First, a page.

Switch to English Language Passer en langue française Omschakelen naar Nederlandse Taal Wechseln Sie zu deutschen Sprache Passa alla lingua italiana
Members: 69,745   Posts: 1,515,656   Online: 767
      
Page 2 of 2 FirstFirst 12
Results 11 to 17 of 17
  1. #11
    Cor
    Cor is offline

    Join Date
    Aug 2006
    Location
    Leiden, The Netherlands
    Shooter
    Multi Format
    Posts
    270
    Images
    5
    Hi,

    Could you elaborate in this? I know and have used Benzotriazole successfully in reducing/eliminating fog, and I know that cadmium enhances stability of photo paper (but is banned nowadays because of environmental reasons), but how do you reduce fog with cadmium (adding to the developer?)

    Best,

    Cor

    Quote Originally Posted by maxbloom View Post
    Cadmium helps.

  2. #12
    Ian Grant's Avatar
    Join Date
    Aug 2004
    Location
    West Midlands, UK, and Turkey
    Shooter
    Multi Format
    Posts
    16,163
    Images
    148
    I think its a bit late to add Cadmium. It can be used as a white toner Don't ask I have tried it !!!!!!!!

    Adding bromide can help.

    Ian

  3. #13

    Join Date
    Jan 2005
    Location
    Downers Grove Illinois
    Posts
    1,047
    Modern papers have a 2/3 year life after which they fog. They started adding chemicals so they did not have to be aged in inventory after coating and the end user got shafted.

    Older paper can last decades. I have some expired in 1968 that still works, Kodak Medalist.

    Ilford dates the paper by lot number, unfortunately only readable by them. An e-mail will get you the mfg date. I used to follow it and knew, but lost tract. It is in the first two digits that change by month and cycle 01 to 99 and restart. What I can`t remember is the code to match a month/year to the number. Just buy on with the highest number you can find.

  4. #14

    Join Date
    Oct 2003
    Location
    Richmond, VA
    Shooter
    Large Format
    Posts
    876
    Quote Originally Posted by Ronald Moravec View Post
    It is in the first two digits that change by month and cycle 01 to 99 and restart. What I can`t remember is the code to match a month/year to the number. Just buy on with the highest number you can find.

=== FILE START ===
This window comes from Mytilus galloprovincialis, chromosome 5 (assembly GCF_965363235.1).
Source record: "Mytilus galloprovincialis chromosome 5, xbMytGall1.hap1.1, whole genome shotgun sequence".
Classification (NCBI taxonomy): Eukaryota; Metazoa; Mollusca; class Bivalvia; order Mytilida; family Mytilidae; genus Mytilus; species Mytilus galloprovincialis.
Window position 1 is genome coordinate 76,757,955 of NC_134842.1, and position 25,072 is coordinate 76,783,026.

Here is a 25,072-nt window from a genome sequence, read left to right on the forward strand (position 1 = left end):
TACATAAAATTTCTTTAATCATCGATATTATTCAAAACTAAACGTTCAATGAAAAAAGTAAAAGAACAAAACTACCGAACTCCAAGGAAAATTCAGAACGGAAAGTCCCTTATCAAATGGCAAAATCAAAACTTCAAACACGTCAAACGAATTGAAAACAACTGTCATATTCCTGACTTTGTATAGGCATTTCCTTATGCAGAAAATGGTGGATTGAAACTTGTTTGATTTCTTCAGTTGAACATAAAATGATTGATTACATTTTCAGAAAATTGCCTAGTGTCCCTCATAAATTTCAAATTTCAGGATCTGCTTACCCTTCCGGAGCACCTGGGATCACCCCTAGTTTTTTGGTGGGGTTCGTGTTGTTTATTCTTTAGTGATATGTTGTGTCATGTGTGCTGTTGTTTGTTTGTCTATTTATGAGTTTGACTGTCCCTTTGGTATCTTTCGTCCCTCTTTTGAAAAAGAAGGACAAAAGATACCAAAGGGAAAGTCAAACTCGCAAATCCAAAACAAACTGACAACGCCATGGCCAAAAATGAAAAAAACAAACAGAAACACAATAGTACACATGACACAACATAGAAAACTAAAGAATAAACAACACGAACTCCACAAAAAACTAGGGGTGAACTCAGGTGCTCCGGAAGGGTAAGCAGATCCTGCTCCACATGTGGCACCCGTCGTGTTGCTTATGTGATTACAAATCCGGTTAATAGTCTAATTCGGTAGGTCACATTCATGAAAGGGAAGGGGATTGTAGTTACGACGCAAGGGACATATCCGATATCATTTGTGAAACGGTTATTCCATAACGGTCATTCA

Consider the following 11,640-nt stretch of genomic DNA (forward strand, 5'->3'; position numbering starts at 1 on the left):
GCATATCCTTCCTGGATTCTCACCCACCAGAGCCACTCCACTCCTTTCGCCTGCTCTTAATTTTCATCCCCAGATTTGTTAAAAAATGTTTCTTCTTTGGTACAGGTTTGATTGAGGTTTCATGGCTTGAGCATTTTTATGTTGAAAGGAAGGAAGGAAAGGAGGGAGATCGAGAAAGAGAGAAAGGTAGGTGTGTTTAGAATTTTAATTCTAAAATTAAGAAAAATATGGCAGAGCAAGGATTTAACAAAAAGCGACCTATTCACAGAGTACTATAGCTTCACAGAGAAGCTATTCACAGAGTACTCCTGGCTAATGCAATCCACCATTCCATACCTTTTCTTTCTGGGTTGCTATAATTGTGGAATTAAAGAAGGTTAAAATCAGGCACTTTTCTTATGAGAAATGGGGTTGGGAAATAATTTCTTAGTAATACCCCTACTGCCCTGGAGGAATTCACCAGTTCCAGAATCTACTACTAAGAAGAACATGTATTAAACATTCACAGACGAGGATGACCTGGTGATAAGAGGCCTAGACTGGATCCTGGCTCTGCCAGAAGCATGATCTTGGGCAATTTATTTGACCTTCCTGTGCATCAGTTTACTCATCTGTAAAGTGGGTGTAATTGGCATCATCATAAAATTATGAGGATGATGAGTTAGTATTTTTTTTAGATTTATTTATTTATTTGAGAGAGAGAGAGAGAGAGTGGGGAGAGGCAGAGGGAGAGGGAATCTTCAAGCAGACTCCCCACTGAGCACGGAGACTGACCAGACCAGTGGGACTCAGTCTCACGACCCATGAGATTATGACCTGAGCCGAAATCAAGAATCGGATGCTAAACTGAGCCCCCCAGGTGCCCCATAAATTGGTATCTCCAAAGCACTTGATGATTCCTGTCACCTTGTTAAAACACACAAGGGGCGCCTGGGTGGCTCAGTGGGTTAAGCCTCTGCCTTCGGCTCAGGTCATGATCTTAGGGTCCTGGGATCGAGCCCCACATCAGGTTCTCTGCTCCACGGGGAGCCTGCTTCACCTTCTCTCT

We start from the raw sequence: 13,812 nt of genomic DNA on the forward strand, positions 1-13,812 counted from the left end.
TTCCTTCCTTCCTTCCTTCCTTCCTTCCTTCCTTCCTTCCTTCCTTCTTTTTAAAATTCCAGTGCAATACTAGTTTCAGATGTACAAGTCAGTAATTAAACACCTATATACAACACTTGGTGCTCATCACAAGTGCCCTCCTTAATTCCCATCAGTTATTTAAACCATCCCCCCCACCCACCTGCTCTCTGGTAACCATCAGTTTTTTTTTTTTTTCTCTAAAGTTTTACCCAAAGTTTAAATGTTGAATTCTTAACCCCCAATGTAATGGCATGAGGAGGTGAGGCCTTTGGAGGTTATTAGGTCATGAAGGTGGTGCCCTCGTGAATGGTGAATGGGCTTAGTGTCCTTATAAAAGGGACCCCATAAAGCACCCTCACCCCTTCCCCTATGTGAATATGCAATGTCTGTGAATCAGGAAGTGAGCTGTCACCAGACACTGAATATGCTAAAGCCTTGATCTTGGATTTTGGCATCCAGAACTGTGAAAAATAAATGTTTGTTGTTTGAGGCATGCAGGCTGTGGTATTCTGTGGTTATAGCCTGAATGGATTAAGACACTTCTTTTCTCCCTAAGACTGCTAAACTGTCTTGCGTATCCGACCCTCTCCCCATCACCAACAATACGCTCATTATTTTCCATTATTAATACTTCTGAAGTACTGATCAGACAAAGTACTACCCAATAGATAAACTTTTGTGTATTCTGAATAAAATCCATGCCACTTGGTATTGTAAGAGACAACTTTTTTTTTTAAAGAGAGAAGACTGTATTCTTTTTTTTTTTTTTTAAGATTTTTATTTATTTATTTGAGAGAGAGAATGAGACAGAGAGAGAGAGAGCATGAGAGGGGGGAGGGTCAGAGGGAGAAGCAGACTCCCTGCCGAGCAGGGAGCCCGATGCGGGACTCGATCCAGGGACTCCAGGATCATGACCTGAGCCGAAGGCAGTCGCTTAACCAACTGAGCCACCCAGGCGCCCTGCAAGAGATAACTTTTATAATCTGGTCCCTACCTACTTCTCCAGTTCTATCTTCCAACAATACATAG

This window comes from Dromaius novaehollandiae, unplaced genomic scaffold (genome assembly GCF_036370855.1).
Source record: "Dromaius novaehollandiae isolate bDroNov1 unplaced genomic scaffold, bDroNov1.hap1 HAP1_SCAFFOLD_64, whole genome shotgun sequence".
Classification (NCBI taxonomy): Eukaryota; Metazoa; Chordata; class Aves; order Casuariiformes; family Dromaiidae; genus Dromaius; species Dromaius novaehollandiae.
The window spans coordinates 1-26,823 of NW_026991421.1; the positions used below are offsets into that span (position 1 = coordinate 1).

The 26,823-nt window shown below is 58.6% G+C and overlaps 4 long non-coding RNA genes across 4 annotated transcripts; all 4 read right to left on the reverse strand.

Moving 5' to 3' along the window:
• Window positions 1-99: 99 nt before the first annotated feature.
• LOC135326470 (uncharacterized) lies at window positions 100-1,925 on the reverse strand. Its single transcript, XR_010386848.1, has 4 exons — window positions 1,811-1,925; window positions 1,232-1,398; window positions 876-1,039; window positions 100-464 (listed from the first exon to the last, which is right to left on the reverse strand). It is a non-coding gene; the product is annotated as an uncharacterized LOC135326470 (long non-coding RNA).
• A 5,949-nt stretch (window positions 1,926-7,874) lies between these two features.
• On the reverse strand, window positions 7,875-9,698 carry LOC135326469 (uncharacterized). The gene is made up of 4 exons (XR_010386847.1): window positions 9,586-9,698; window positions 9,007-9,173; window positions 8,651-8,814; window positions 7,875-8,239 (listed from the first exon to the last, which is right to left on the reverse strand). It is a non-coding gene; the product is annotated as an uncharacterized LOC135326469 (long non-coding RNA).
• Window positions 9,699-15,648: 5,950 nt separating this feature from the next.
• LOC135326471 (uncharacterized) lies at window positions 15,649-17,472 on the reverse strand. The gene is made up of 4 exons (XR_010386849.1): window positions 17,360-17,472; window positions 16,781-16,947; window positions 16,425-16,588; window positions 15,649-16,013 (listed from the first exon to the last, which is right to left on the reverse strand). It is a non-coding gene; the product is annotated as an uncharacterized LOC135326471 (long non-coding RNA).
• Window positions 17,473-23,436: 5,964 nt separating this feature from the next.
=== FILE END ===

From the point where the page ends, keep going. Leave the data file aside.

What???? I would suspect that a number beginning with, oh, say 03 would be fresher than oh, say 86
    John Bowen

  5. #15
    Ian Grant's Avatar
    Join Date
    Aug 2004
    Location
    West Midlands, UK, and Turkey
    Shooter
    Multi Format
    Posts
    16,163
    Images
    148
    The Ilford coding system which had nothing to do with emulsion/batch numbers used to be a letter followed by two digits, these indicate the date of manufacture, the digits were the last two numbers of the year. I've used very little Ilford paper and almost no film since about 1986 so I can't tell you when the system changed.

    Ian

  6. #16
    PeterB's Avatar
    Join Date
    Apr 2005
    Location
    Sydney, Australia.
    Shooter
    Medium Format
    Posts
    596
    Quote Originally Posted by jgjbowen View Post
    I tossed the paper, but now I wished I'd kept it. Perhaps some day I could fix the paper and coat it with one of PE's Azo like emulsions.
    How does one "repair" the paper ? i.e. strip off/remove the emulsion in preparation for coating it with another emulsion ?

    I also have plenty of out of date or fogged paper that could be put to good use this way.

    Peter
    Last edited by PeterB; 01-18-2008 at 05:26 AM. Click to view previous post history. Reason: clarified reply

  7. #17
    Ian Grant's Avatar
    Join Date
    Aug 2004
    Location
    West Midlands, UK, and Turkey
    Shooter
    Multi Format
    Posts
    16,163
    Images
    148
    You fix the paper and wash it well, you don't actually remove the emulsion just the silver salts.

    Ian

Page 2 of 2 FirstFirst 12


 

APUG PARTNERS EQUALLY FUNDING OUR COMMUNITY:



Contact Us  |  Support Us!  |  Advertise  |  Site Terms  |  Archive  —   Search  |  Mobile Device Access  |  RSS  |  Facebook  |  Linkedin